Preemption is more prevalent in the South and is embedded in a racist history.
- “Preemption” in this context refers to a situation in which state lawmakers block a local ordinance from taking effect—or dismantle an existing ordinance.
- Southern states are more likely than states in other regions to use preemption to stop local governments from setting strong labor standards that would support people struggling to make ends meet, such as raising the minimum wage and guaranteeing paid sick leave.
- The use of preemption in the South is deeply intertwined with a long history of events and actions that have reinforced anti-Black racism and white supremacy.
- Preemption laws in the South are passed by majority-white legislatures and tend to create barriers to economic security in cities whose residents are majority people of color.
- The ordinances being preempted would disproportionately benefit Black workers and other workers of color, as well as women and low-income workers.
Preemption limits cities’ ability to protect their residents from the pandemic.
- Misuse of preemption has prevented localities in some Southern states from responding to the pandemic with local policies promoting public health, such as mask mandates and stay-at-home orders.
- In addition, misuse of preemption in the past prevented these same localities from enacting policies that would have made them better equipped to deal with the pandemic now.
Case studies. In this report, we use case studies to (1) document the practice, and establish a pattern of, misusing state preemption and (2) explore the adverse implications of this state interference on workers.
Compelled by state and federal inaction, local governments throughout the country are tackling some of the most pressing issues of our time—from public health and safety, to climate change, to protecting workers’ rights and promoting broad-based economic security. And now, local governments in many states are leading the fight for stronger public health protections against COVID-19—through mask mandates, stay-at-home orders, and paid leave provisions, among other actions.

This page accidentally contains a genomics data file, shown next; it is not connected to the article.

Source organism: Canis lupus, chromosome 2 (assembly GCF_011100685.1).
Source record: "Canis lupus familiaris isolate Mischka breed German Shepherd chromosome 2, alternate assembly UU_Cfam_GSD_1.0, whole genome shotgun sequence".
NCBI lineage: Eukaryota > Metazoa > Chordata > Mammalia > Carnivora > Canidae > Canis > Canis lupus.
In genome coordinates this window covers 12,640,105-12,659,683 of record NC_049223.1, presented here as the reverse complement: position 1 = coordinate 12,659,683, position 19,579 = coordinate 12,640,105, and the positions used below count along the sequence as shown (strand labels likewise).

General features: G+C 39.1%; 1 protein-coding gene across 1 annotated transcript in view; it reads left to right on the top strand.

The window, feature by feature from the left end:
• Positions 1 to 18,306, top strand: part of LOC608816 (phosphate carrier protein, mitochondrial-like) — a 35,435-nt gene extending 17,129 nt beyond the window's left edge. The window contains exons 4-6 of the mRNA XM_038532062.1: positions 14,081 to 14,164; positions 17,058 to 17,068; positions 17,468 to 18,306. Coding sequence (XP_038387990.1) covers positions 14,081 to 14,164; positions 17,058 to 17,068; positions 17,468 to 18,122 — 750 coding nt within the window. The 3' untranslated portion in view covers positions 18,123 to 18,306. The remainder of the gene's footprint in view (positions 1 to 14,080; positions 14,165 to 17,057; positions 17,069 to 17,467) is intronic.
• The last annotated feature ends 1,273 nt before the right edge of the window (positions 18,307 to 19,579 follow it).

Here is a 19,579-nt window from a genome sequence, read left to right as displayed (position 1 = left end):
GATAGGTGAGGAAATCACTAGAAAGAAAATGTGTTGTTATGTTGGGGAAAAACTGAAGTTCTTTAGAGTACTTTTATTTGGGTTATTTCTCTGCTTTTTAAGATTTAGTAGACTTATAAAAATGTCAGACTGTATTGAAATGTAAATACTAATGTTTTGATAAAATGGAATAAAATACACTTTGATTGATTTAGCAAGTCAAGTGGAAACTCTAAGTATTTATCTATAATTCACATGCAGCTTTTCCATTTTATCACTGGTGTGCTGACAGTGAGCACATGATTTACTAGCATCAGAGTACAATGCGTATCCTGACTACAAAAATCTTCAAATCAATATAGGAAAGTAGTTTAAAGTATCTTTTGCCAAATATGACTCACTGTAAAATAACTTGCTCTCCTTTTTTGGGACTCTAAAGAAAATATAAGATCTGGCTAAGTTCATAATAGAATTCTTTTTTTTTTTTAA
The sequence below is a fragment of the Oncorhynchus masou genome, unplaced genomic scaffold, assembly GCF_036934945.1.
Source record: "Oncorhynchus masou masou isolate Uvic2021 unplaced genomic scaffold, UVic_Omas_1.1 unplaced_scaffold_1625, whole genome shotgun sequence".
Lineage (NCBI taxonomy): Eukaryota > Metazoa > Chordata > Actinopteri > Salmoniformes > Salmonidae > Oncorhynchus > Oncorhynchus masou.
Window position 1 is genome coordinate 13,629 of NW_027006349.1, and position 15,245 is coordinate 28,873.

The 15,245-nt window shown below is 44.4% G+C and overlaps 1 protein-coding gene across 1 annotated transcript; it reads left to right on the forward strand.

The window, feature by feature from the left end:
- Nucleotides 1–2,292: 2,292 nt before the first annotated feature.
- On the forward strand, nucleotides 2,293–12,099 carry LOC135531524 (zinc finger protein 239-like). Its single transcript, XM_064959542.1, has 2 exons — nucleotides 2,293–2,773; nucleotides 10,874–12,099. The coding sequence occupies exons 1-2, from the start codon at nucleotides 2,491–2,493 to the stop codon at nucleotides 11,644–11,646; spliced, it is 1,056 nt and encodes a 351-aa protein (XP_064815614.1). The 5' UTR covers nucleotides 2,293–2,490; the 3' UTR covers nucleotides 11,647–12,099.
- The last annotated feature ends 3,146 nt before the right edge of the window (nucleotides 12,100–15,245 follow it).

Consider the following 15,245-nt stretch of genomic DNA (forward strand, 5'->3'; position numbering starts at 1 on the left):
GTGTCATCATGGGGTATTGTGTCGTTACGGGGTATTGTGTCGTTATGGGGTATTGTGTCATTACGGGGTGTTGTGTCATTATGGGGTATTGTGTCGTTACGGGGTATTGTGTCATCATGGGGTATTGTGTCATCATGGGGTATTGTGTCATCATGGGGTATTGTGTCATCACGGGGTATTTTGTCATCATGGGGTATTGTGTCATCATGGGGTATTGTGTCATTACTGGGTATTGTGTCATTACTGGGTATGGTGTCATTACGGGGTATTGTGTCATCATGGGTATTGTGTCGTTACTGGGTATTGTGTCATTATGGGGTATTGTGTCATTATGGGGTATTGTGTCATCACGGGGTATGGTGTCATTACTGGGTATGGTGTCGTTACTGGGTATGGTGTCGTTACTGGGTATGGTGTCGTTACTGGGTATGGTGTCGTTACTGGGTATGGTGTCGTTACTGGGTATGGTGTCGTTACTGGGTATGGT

However, in every state in the South, conservative state lawmakers have long used preemption—state laws that block, override, or limit local ordinances—to stifle local government action, often under pressure from corporate interests and right-wing groups like the American Legislative Exchange Council (Cornejo, Chen, and Patel 2018). Through preemption, state lawmakers have obstructed local communities—often majority Black and Brown communities—from responding to the expressed needs and values of their residents through policies strengthening workers’ rights. Even in the context of COVID-19, state governors have taken action to preempt local measures, like masking orders, that would do more to keep vulnerable people safe.
In this report, we first look at the historical context behind preemption in the South. We track current-day preemption of workers’ rights back to state-sanctioned policies and practices rooted in racism and designed to uphold white supremacy—practices begun in the post-Reconstruction era that disproportionately disadvantage not only Black and Brown workers but also women and low-income workers.
After establishing these historical foundations, we turn to specific case studies that illustrate the wide range of worker’s rights issues on which state policymakers are interfering with local democracy and—taken in the aggregate—have preempted progress throughout the South. To the extent that the data allow, we show the specific impacts state interference has on people of color as well as women and low-income workers. For each case study, we detail the demographics of the city or county compared with those of the state, illustrating how, across the former states of the Confederacy, the voices of people of color are being suppressed by disproportionately white state legislatures (see appendix tables).
In most of the case studies, state policymakers directly preempted a specific local ordinance that was passed or that was under consideration, stripping localities of the power to adopt the ordinance in question. In some cases, state policymakers acted proactively, passing laws to prevent local policymakers from enacting or considering certain types of ordinances. Again, we make the case that this disparate effort across states and issue silos are all connected, driven by the same goal of limiting the economic, political, and social power of people of color, women, and low-income workers.
Finally, we discuss how the current COVID-19 pandemic is disproportionately harming the same communities that have been preempted from taking local action, limiting their ability to effectively combat the public health crisis.
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